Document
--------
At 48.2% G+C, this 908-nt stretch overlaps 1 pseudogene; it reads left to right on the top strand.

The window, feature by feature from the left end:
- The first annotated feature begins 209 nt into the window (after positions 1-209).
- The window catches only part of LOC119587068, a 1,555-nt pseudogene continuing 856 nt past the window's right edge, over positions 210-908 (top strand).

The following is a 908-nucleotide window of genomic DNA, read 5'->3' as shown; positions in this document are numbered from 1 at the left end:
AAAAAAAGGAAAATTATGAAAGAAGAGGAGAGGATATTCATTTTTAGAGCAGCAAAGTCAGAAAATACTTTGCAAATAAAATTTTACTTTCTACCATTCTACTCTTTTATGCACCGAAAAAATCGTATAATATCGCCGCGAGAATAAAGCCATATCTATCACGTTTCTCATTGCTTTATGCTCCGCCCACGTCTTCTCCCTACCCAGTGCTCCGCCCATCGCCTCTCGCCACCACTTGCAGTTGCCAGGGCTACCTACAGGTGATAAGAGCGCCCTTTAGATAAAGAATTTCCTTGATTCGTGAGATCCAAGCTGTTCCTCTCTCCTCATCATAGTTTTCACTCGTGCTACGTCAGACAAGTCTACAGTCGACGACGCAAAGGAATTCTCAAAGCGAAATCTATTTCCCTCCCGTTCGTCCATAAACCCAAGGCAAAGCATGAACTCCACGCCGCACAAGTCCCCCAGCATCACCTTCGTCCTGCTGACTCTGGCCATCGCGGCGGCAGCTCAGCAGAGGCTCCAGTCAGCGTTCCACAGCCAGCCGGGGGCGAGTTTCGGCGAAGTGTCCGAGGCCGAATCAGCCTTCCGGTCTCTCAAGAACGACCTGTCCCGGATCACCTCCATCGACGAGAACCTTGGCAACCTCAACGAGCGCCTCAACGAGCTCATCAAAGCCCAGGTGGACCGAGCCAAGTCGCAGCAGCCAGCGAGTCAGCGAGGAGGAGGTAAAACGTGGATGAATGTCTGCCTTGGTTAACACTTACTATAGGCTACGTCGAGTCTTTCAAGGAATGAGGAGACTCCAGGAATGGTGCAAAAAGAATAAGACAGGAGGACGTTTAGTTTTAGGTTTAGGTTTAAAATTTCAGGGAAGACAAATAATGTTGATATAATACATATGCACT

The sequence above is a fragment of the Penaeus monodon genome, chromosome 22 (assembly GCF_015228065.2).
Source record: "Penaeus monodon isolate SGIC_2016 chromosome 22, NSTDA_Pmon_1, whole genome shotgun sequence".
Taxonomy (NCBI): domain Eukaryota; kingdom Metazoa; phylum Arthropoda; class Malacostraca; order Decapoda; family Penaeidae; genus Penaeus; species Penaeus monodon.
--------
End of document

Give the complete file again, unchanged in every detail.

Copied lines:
At 48.2% G+C, this 908-nt stretch overlaps 1 pseudogene; it reads left to right on the top strand.

The window, feature by feature from the left end:
- The first annotated feature begins 209 nt into the window (after positions 1-209).
- The window catches only part of LOC119587068, a 1,555-nt pseudogene continuing 856 nt past the window's right edge, over positions 210-908 (top strand).

The following is a 908-nucleotide window of genomic DNA, read 5'->3' as shown; positions in this document are numbered from 1 at the left end:
AAAAAAAGGAAAATTATGAAAGAAGAGGAGAGGATATTCATTTTTAGAGCAGCAAAGTCAGAAAATACTTTGCAAATAAAATTTTACTTTCTACCATTCTACTCTTTTATGCACCGAAAAAATCGTATAATATCGCCGCGAGAATAAAGCCATATCTATCACGTTTCTCATTGCTTTATGCTCCGCCCACGTCTTCTCCCTACCCAGTGCTCCGCCCATCGCCTCTCGCCACCACTTGCAGTTGCCAGGGCTACCTACAGGTGATAAGAGCGCCCTTTAGATAAAGAATTTCCTTGATTCGTGAGATCCAAGCTGTTCCTCTCTCCTCATCATAGTTTTCACTCGTGCTACGTCAGACAAGTCTACAGTCGACGACGCAAAGGAATTCTCAAAGCGAAATCTATTTCCCTCCCGTTCGTCCATAAACCCAAGGCAAAGCATGAACTCCACGCCGCACAAGTCCCCCAGCATCACCTTCGTCCTGCTGACTCTGGCCATCGCGGCGGCAGCTCAGCAGAGGCTCCAGTCAGCGTTCCACAGCCAGCCGGGGGCGAGTTTCGGCGAAGTGTCCGAGGCCGAATCAGCCTTCCGGTCTCTCAAGAACGACCTGTCCCGGATCACCTCCATCGACGAGAACCTTGGCAACCTCAACGAGCGCCTCAACGAGCTCATCAAAGCCCAGGTGGACCGAGCCAAGTCGCAGCAGCCAGCGAGTCAGCGAGGAGGAGGTAAAACGTGGATGAATGTCTGCCTTGGTTAACACTTACTATAGGCTACGTCGAGTCTTTCAAGGAATGAGGAGACTCCAGGAATGGTGCAAAAAGAATAAGACAGGAGGACGTTTAGTTTTAGGTTTAGGTTTAAAATTTCAGGGAAGACAAATAATGTTGATATAATACATATGCACT

The sequence above is a fragment of the Penaeus monodon genome, chromosome 22 (assembly GCF_015228065.2).
Source record: "Penaeus monodon isolate SGIC_2016 chromosome 22, NSTDA_Pmon_1, whole genome shotgun sequence".
Taxonomy (NCBI): domain Eukaryota; kingdom Metazoa; phylum Arthropoda; class Malacostraca; order Decapoda; family Penaeidae; genus Penaeus; species Penaeus monodon.